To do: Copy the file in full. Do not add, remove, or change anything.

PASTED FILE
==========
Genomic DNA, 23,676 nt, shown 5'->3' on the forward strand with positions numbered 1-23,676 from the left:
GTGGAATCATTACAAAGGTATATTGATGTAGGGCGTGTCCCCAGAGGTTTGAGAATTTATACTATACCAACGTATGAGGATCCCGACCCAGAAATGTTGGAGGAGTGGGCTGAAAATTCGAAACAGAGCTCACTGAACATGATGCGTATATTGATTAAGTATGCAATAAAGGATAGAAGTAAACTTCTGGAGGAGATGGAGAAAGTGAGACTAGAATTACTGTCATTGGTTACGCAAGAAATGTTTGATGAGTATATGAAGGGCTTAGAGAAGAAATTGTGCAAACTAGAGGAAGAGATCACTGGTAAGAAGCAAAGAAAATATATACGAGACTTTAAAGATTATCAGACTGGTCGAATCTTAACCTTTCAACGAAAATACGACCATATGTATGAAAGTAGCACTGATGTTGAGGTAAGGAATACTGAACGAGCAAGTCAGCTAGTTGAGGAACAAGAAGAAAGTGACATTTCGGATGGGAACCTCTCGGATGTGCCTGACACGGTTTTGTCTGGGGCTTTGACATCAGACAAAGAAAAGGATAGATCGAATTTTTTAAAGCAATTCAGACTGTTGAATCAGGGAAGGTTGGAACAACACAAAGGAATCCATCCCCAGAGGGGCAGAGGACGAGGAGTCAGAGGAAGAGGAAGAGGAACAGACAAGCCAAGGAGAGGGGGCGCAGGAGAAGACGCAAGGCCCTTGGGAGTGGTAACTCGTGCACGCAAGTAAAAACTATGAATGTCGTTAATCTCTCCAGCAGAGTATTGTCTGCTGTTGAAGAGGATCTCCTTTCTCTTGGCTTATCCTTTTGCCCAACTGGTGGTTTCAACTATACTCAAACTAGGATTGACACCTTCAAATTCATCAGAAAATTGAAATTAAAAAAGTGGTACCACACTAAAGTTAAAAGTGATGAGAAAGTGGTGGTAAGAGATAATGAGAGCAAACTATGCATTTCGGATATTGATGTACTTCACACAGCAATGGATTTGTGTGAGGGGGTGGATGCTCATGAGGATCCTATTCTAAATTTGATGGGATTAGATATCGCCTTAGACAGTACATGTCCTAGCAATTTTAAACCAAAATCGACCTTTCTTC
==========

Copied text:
Genomic DNA, 23,676 nt, shown 5'->3' on the forward strand with positions numbered 1-23,676 from the left:
GTGGAATCATTACAAAGGTATATTGATGTAGGGCGTGTCCCCAGAGGTTTGAGAATTTATACTATACCAACGTATGAGGATCCCGACCCAGAAATGTTGGAGGAGTGGGCTGAAAATTCGAAACAGAGCTCACTGAACATGATGCGTATATTGATTAAGTATGCAATAAAGGATAGAAGTAAACTTCTGGAGGAGATGGAGAAAGTGAGACTAGAATTACTGTCATTGGTTACGCAAGAAATGTTTGATGAGTATATGAAGGGCTTAGAGAAGAAATTGTGCAAACTAGAGGAAGAGATCACTGGTAAGAAGCAAAGAAAATATATACGAGACTTTAAAGATTATCAGACTGGTCGAATCTTAACCTTTCAACGAAAATACGACCATATGTATGAAAGTAGCACTGATGTTGAGGTAAGGAATACTGAACGAGCAAGTCAGCTAGTTGAGGAACAAGAAGAAAGTGACATTTCGGATGGGAACCTCTCGGATGTGCCTGACACGGTTTTGTCTGGGGCTTTGACATCAGACAAAGAAAAGGATAGATCGAATTTTTTAAAGCAATTCAGACTGTTGAATCAGGGAAGGTTGGAACAACACAAAGGAATCCATCCCCAGAGGGGCAGAGGACGAGGAGTCAGAGGAAGAGGAAGAGGAACAGACAAGCCAAGGAGAGGGGGCGCAGGAGAAGACGCAAGGCCCTTGGGAGTGGTAACTCGTGCACGCAAGTAAAAACTATGAATGTCGTTAATCTCTCCAGCAGAGTATTGTCTGCTGTTGAAGAGGATCTCCTTTCTCTTGGCTTATCCTTTTGCCCAACTGGTGGTTTCAACTATACTCAAACTAGGATTGACACCTTCAAATTCATCAGAAAATTGAAATTAAAAAAGTGGTACCACACTAAAGTTAAAAGTGATGAGAAAGTGGTGGTAAGAGATAATGAGAGCAAACTATGCATTTCGGATATTGATGTACTTCACACAGCAATGGATTTGTGTGAGGGGGTGGATGCTCATGAGGATCCTATTCTAAATTTGATGGGATTAGATATCGCCTTAGACAGTACATGTCCTAGCAATTTTAAACCAAAATCGACCTTTCTTC